She echoes Jensen’s love of place, saying, “We had an opportunity to spend some time in Rome, Italy. Mobile food is popular there. Not like how we think of it, but more like little store fronts where you order food and take it with you no sit down area available. Of course, we had some amazing pizza there and aspire to bring that back here. Really simple pizzas kissed by the fire and a glass of wine. Just perfect.” (Proust had his madeleine.)
Consumer demand is high and health department issues can be worked out, but pushback from bricks and mortar establishments is entrenched, stubborn, and not easily overcome. Food truck fans and supporters argue (accurately) that a rising tide lifts all boats — vibrant culinary corridors enhance and invite economic development — they don’t repel it.
Husband and wife team, Sean and Amanda Tibbits, are the proprietors of Cluckin Burger (which often dishes up their jerk chicken burgers at Lexington Beerworks on N. Limestone). He points out, “Food trucks are subject to the same regulatory fees and taxes as restaurants, and then some. In short, we pay $30 every two weeks to the Health Department, $25 to the Building Inspector for every location where we set up, and Division of Revenue up to $250 annually for an Itinerant Merchant permit. As for property taxes, restaurants pay 1.09 percent annually and we pay the state 6% Motor Vehicle Usage tax PLUS the local Fayette county vehicle property taxes.”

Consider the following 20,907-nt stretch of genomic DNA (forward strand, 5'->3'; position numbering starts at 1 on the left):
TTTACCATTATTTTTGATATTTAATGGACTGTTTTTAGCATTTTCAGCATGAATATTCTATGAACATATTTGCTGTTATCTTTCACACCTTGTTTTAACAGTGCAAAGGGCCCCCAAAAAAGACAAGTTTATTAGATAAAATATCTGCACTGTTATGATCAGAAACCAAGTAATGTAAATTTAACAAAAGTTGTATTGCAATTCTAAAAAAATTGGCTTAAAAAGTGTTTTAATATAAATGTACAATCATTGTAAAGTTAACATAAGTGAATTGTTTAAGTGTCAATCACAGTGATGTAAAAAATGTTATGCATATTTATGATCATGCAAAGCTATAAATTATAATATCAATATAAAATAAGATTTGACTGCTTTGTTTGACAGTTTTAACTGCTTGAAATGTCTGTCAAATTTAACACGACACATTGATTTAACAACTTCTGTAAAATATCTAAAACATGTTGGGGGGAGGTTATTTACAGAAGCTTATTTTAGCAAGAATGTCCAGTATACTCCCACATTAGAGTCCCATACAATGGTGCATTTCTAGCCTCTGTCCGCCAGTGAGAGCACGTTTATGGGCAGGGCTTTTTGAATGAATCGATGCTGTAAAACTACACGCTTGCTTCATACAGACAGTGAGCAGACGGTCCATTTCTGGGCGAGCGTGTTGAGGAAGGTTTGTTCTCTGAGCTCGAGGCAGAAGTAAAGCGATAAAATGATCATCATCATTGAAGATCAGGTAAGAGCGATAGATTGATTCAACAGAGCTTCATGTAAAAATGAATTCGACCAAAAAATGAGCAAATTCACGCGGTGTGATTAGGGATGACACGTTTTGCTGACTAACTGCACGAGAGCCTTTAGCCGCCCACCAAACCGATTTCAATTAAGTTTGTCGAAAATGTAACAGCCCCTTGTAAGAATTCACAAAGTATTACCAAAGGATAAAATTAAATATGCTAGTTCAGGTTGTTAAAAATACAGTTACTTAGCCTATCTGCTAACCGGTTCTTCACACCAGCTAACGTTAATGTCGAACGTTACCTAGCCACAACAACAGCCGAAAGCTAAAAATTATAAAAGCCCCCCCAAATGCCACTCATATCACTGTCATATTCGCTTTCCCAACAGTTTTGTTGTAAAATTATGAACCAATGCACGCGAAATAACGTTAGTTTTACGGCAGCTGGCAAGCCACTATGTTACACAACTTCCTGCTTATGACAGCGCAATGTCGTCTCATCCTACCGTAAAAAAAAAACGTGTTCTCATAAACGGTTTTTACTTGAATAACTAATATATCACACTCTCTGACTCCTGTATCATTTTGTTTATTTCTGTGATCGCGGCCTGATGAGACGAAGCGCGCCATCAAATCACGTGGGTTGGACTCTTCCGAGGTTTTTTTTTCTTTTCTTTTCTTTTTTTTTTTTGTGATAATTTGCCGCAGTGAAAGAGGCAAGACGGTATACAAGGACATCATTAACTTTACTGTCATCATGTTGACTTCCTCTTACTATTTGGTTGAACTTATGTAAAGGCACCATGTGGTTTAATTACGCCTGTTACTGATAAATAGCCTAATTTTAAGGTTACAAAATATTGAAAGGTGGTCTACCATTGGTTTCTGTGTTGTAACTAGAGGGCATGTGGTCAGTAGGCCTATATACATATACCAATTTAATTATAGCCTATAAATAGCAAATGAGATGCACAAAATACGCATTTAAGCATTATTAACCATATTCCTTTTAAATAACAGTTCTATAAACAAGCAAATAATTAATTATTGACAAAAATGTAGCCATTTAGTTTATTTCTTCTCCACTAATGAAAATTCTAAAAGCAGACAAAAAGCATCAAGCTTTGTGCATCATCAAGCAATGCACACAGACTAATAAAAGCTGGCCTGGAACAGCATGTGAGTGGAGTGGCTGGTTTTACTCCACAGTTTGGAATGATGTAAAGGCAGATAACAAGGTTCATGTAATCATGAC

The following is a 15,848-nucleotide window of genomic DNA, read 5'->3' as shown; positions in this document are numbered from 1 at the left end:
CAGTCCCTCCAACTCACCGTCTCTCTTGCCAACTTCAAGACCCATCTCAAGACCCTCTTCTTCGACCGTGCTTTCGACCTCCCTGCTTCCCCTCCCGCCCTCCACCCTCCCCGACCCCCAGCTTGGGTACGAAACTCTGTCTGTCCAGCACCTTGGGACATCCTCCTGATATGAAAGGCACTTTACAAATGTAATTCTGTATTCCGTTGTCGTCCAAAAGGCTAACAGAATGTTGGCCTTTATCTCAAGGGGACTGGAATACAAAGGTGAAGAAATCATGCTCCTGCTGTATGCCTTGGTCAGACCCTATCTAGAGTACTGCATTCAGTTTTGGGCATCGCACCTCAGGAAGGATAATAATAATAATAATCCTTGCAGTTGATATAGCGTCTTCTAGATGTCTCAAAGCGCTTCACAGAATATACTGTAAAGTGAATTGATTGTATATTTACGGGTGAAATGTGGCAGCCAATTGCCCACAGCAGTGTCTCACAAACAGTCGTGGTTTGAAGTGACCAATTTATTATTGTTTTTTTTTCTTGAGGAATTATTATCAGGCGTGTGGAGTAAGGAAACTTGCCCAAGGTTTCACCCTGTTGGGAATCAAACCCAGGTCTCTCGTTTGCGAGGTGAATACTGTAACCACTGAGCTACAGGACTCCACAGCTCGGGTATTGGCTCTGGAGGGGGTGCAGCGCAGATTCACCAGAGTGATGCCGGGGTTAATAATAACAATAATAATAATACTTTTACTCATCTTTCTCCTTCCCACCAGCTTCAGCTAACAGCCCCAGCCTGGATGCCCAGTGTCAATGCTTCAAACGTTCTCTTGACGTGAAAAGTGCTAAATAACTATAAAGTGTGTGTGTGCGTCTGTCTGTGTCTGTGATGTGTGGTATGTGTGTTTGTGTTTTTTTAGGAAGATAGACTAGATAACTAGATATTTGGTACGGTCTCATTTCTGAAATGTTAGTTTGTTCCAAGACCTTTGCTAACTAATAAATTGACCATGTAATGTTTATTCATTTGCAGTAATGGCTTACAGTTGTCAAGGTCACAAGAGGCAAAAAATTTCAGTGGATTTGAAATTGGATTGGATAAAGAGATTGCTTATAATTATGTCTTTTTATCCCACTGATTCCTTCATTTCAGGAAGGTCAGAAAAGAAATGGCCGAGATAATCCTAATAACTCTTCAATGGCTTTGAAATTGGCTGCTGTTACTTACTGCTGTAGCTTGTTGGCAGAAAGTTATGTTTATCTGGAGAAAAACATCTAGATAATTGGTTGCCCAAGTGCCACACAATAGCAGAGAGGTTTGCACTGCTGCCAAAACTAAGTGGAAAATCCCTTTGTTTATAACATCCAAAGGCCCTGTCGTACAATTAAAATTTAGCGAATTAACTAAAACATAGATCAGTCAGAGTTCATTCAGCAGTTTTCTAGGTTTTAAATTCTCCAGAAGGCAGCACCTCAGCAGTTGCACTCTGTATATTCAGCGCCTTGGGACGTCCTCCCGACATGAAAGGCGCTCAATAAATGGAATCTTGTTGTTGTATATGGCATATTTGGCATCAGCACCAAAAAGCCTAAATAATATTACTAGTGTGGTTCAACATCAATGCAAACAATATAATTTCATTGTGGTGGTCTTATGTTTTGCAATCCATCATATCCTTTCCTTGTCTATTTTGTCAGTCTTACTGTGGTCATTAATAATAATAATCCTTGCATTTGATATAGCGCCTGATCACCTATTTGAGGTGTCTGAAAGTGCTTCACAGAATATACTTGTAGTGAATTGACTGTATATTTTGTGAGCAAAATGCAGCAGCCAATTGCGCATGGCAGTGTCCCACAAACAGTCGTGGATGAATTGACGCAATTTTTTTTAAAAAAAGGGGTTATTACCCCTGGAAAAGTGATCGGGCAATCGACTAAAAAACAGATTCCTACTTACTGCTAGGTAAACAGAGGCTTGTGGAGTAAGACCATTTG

He adds, “When food trucks are embraced by their local economies, they can be used to help increase foot traffic anywhere they go. Food trucks not only generate jobs for their employees and suppliers, but also help to increase sales in existing retail shops and introduce customers to shops and neighborhoods they might never have ventured into before without chasing down their favorite truck.”
Lexington’s emerging food truck scene has joined to form the Bluegrass Food Truck Association. Sean Tibbits is the newly-elected director.